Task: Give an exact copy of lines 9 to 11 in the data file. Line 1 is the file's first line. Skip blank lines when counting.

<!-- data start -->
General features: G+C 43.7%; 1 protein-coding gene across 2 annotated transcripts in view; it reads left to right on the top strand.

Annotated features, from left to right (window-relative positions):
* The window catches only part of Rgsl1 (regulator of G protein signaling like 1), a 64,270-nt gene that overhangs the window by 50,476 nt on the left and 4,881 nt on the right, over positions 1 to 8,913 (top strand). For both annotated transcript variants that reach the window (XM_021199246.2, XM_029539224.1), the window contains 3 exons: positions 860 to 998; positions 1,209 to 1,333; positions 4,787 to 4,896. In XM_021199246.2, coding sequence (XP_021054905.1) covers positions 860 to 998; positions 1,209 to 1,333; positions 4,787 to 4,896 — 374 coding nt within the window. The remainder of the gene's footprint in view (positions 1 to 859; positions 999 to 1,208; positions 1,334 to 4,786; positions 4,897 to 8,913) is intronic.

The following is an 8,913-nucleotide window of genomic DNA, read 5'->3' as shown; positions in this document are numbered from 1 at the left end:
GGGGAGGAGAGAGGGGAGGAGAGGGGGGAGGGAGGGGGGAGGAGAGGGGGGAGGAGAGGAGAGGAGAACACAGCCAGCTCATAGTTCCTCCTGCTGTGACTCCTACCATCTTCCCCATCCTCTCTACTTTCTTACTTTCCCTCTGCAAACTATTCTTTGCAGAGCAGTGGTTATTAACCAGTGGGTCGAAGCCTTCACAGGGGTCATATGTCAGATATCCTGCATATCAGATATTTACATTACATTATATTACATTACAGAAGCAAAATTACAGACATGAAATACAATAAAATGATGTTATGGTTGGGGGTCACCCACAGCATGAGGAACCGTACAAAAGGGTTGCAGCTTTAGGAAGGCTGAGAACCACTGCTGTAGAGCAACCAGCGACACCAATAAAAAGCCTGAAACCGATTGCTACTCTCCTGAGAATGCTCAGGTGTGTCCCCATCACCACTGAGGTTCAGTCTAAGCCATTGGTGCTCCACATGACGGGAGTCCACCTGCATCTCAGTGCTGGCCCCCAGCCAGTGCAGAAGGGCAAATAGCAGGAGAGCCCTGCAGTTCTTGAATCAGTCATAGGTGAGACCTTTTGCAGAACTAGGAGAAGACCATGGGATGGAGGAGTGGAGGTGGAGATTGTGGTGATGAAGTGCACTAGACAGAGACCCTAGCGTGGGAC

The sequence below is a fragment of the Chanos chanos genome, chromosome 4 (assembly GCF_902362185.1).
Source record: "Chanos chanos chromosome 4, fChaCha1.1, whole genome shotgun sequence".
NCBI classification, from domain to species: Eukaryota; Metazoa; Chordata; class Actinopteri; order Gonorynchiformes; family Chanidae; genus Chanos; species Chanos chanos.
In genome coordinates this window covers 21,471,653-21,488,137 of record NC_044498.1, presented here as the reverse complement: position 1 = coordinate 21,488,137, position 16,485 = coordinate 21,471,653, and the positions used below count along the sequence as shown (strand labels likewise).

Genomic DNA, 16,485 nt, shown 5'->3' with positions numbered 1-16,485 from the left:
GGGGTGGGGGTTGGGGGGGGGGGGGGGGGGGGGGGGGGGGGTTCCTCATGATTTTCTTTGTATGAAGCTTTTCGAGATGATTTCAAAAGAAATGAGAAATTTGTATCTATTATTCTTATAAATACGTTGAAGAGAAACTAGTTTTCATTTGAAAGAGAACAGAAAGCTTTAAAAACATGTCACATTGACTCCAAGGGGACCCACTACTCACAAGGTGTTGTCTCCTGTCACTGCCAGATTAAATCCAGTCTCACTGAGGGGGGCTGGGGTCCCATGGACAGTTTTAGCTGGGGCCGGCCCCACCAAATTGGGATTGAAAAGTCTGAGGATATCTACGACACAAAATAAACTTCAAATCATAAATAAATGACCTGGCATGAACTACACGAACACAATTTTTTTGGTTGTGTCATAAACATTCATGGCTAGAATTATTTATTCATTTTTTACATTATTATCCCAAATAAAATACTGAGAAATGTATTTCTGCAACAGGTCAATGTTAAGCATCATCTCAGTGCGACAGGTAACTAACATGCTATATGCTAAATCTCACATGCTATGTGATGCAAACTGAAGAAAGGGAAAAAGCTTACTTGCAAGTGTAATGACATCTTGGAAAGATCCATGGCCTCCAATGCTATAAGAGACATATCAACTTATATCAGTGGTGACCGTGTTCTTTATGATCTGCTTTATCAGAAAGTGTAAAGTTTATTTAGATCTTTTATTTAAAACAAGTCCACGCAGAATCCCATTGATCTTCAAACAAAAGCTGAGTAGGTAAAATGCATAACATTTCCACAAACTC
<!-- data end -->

In genome coordinates this window covers 21,471,653-21,488,137 of record NC_044498.1, presented here as the reverse complement: position 1 = coordinate 21,488,137, position 16,485 = coordinate 21,471,653, and the positions used below count along the sequence as shown (strand labels likewise).

Genomic DNA, 16,485 nt, shown 5'->3' with positions numbered 1-16,485 from the left:
GGGGTGGGGGTTGGGGGGGGGGGGGGGGGGGGGGGGGGGGGTTCCTCATGATTTTCTTTGTATGAAGCTTTTCGAGATGATTTCAAAAGAAATGAGAAATTTGTATCTATTATTCTTATAAATACGTTGAAGAGAAACTAGTTTTCATTTGAAAGAGAACAGAAAGCTTTAAAAACATGTCACATTGACTCCAAGGGGACCCACTACTCACAAGGTGTTGTCTCCTGTCACTGCCAGATTAAATCCAGTCTCACTGAGGGGGGCTGGGGTCCCATGGACAGTTTTAGCTGGGGCCGGCCCCACCAAATTGGGATTGAAAAGTCTGAGGATATCTACGACACAAAATAAACTTCAAATCATAAATAAATGACCTGGCATGAACTACACGAACACAATTTTTTTGGTTGTGTCATAAACATTCATGGCTAGAATTATTTATTCATTTTTTACATTATTATCCCAAATAAAATACTGAGAAATGTATTTCTGCAACAGGTCAATGTTAAGCATCATCTCAGTGCGACAGGTAACTAACATGCTATATGCTAAATCTCACATGCTATGTGATGCAAACTGAAGAAAGGGAAAAAGCTTACTTGCAAGTGTAATGACATCTTGGAAAGATCCATGGCCTCCAATGCTATAAGAGACATATCAACTTATATCAGTGGTGACCGTGTTCTTTATGATCTGCTTTATCAGAAAGTGTAAAGTTTATTTAGATCTTTTATTTAAAACAAGTCCACGCAGAATCCCATTGATCTTCAAACAAAAGCTGAGTAGGTAAAATGCATAACATTTCCACAAACTC